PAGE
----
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へ versus に

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13 May 2019
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I understand that へ means going in a direction towards somewhere not necessarily intending getting there while に means going to somewhere and intending getting there.

Nevertheless I have seen へ is used much more often than に even though the context tells me the speaker means to get to the destination. I wonder why. Perhaps my understanding is wrong.

For example:
に is also fine in all of those examples. Also, the distinction that you make might exist in certain cases, but in practice you'll find に and へ are almost interchangeable when used for this particular meaning (this is of course not to say that へ can stand in for the various other usages に can have).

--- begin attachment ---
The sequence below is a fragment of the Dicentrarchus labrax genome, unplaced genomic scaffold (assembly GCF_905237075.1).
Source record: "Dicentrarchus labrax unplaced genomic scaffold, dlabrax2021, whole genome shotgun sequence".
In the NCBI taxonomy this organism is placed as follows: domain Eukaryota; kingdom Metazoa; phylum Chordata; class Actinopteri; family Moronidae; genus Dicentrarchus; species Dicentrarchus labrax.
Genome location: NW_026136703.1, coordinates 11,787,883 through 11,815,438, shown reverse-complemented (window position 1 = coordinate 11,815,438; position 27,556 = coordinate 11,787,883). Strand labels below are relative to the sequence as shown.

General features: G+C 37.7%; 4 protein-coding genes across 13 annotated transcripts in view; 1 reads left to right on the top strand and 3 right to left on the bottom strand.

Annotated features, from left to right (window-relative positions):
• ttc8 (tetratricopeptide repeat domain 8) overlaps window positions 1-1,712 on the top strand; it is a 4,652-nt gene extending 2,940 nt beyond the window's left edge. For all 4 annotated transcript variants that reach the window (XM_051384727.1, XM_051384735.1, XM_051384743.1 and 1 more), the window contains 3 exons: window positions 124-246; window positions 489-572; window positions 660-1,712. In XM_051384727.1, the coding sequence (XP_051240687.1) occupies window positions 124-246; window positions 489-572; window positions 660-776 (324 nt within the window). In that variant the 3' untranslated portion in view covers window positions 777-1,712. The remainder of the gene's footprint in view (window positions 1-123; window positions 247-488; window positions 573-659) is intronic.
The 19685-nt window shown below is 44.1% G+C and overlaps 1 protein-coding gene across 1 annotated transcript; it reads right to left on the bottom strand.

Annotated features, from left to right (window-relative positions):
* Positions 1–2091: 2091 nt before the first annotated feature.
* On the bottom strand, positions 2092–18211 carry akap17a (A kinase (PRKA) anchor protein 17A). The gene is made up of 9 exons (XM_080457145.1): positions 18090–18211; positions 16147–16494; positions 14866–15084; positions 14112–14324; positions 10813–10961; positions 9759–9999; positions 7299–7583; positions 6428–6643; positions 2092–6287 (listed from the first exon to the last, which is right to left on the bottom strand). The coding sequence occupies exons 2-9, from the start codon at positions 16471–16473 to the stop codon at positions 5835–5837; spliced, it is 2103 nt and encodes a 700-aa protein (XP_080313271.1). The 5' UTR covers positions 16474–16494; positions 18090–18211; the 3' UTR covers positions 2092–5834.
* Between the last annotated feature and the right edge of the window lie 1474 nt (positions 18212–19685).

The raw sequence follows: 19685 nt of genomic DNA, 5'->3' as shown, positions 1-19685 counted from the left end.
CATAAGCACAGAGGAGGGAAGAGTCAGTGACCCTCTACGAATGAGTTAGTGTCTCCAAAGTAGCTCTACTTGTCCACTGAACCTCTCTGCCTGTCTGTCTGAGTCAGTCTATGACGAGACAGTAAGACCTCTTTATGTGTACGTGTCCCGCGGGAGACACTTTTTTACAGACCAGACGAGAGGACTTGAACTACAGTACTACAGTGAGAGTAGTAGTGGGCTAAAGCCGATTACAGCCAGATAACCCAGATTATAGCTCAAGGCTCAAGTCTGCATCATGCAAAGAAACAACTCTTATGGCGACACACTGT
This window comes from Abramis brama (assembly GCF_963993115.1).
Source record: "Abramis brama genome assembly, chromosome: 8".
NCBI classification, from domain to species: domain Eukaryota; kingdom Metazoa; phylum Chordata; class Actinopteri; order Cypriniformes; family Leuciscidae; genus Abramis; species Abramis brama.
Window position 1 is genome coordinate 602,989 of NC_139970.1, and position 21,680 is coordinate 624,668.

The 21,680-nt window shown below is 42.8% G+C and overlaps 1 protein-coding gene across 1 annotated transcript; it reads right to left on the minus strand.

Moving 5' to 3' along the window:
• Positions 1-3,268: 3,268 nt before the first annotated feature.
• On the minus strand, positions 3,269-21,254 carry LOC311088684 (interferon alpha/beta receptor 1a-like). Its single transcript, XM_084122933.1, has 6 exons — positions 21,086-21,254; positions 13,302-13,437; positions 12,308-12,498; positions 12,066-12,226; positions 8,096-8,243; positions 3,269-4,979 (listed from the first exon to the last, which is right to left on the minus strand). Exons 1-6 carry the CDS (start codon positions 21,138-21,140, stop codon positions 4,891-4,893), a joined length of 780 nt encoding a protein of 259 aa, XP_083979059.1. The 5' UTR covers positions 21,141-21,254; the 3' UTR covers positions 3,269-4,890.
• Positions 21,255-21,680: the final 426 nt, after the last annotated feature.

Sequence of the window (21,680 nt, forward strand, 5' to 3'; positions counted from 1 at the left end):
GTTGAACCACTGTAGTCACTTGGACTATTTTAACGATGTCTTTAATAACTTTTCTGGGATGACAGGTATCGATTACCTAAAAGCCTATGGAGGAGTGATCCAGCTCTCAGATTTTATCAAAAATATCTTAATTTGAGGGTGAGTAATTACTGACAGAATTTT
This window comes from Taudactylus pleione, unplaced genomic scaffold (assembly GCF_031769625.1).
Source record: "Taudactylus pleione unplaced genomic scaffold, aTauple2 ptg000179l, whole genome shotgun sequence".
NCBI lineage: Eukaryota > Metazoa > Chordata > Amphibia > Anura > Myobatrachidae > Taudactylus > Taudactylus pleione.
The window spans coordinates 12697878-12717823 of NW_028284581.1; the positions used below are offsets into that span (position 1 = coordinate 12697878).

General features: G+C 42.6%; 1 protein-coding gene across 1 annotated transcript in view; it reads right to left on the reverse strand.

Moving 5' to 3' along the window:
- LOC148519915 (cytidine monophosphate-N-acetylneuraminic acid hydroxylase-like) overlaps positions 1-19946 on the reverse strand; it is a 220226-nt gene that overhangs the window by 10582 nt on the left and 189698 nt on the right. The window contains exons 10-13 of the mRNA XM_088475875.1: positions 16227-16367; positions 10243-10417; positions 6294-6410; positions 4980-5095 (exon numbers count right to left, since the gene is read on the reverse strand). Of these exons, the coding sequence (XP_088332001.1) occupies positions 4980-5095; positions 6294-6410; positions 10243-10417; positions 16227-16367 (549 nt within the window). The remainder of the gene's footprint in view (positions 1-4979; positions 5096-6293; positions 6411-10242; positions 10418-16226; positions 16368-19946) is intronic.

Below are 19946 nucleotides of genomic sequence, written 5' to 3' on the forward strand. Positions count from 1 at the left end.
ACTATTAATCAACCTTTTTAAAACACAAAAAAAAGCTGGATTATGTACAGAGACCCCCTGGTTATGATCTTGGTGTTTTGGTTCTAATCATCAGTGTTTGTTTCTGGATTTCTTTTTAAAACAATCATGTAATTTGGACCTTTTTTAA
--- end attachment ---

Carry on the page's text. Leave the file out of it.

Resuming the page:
I also find it a bit curious that you're finding へ used "much more often". Do you mean in textbook examples and the like? In the everyday spoken language, at least, you'll hear に used several orders of magnitude more often than へ.
I’m only referring to に and へ as particles in the senses that I’ve specified.

A lot if not most of the examples I’ve come across in the teaching materials have へ instead of に. In fact the first two examples I quoted above I got them from the textbooks I'm using. The last one is an excerpt from the jisho.org dictionary web site.

I do remember somewhere in some textbooks telling me the difference between に and へ in terms of going to somewhere. Perhaps such distinction is no longer valid now.
The difference in nuance between に and へ still exists, but the difference is subtle, so you can think they are basically interchangeable, as jt_-san wrote. Generally speaking, に is more colloquial and へ is more written-words-like, so you feel you often see へ in textbooks or the like.
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